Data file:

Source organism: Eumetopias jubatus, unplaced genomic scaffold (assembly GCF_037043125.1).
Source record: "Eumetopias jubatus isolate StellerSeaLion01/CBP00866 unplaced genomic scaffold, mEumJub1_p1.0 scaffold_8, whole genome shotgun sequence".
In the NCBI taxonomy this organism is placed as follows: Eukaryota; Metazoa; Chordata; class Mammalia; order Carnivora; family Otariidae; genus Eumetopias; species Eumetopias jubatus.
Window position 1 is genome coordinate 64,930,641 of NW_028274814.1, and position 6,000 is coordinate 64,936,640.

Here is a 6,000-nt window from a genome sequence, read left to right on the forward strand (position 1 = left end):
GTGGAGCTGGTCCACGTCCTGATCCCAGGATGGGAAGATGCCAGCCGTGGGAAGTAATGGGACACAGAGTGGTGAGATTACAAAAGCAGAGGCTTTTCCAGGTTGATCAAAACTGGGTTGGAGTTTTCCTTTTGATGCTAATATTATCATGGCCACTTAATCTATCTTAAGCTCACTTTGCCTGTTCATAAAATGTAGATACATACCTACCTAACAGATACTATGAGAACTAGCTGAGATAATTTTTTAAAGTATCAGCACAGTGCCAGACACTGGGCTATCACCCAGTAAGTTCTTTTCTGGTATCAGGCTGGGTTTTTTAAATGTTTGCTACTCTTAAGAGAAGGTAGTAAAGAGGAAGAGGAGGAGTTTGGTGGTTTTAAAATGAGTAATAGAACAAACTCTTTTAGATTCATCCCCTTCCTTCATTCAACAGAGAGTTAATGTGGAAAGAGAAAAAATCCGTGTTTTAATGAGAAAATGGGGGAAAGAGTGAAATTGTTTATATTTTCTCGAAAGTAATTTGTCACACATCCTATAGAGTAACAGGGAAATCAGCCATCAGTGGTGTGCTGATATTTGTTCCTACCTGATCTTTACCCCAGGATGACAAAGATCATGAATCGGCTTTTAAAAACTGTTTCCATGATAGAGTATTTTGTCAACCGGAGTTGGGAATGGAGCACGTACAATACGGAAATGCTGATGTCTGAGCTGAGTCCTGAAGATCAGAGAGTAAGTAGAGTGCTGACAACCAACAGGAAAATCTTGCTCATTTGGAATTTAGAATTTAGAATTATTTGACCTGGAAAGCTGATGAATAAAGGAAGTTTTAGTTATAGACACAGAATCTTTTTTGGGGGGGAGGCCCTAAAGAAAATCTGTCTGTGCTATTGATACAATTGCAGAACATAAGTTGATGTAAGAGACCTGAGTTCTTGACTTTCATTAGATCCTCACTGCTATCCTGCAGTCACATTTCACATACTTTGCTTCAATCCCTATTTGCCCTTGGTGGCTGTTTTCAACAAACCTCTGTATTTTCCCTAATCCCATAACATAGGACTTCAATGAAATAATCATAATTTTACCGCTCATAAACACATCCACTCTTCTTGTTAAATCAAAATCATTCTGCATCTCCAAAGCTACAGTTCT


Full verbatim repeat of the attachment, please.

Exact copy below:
Source organism: Eumetopias jubatus, unplaced genomic scaffold (assembly GCF_037043125.1).
Source record: "Eumetopias jubatus isolate StellerSeaLion01/CBP00866 unplaced genomic scaffold, mEumJub1_p1.0 scaffold_8, whole genome shotgun sequence".
In the NCBI taxonomy this organism is placed as follows: Eukaryota; Metazoa; Chordata; class Mammalia; order Carnivora; family Otariidae; genus Eumetopias; species Eumetopias jubatus.
Window position 1 is genome coordinate 64,930,641 of NW_028274814.1, and position 6,000 is coordinate 64,936,640.

Here is a 6,000-nt window from a genome sequence, read left to right on the forward strand (position 1 = left end):
GTGGAGCTGGTCCACGTCCTGATCCCAGGATGGGAAGATGCCAGCCGTGGGAAGTAATGGGACACAGAGTGGTGAGATTACAAAAGCAGAGGCTTTTCCAGGTTGATCAAAACTGGGTTGGAGTTTTCCTTTTGATGCTAATATTATCATGGCCACTTAATCTATCTTAAGCTCACTTTGCCTGTTCATAAAATGTAGATACATACCTACCTAACAGATACTATGAGAACTAGCTGAGATAATTTTTTAAAGTATCAGCACAGTGCCAGACACTGGGCTATCACCCAGTAAGTTCTTTTCTGGTATCAGGCTGGGTTTTTTAAATGTTTGCTACTCTTAAGAGAAGGTAGTAAAGAGGAAGAGGAGGAGTTTGGTGGTTTTAAAATGAGTAATAGAACAAACTCTTTTAGATTCATCCCCTTCCTTCATTCAACAGAGAGTTAATGTGGAAAGAGAAAAAATCCGTGTTTTAATGAGAAAATGGGGGAAAGAGTGAAATTGTTTATATTTTCTCGAAAGTAATTTGTCACACATCCTATAGAGTAACAGGGAAATCAGCCATCAGTGGTGTGCTGATATTTGTTCCTACCTGATCTTTACCCCAGGATGACAAAGATCATGAATCGGCTTTTAAAAACTGTTTCCATGATAGAGTATTTTGTCAACCGGAGTTGGGAATGGAGCACGTACAATACGGAAATGCTGATGTCTGAGCTGAGTCCTGAAGATCAGAGAGTAAGTAGAGTGCTGACAACCAACAGGAAAATCTTGCTCATTTGGAATTTAGAATTTAGAATTATTTGACCTGGAAAGCTGATGAATAAAGGAAGTTTTAGTTATAGACACAGAATCTTTTTTGGGGGGGAGGCCCTAAAGAAAATCTGTCTGTGCTATTGATACAATTGCAGAACATAAGTTGATGTAAGAGACCTGAGTTCTTGACTTTCATTAGATCCTCACTGCTATCCTGCAGTCACATTTCACATACTTTGCTTCAATCCCTATTTGCCCTTGGTGGCTGTTTTCAACAAACCTCTGTATTTTCCCTAATCCCATAACATAGGACTTCAATGAAATAATCATAATTTTACCGCTCATAAACACATCCACTCTTCTTGTTAAATCAAAATCATTCTGCATCTCCAAAGCTACAGTTCT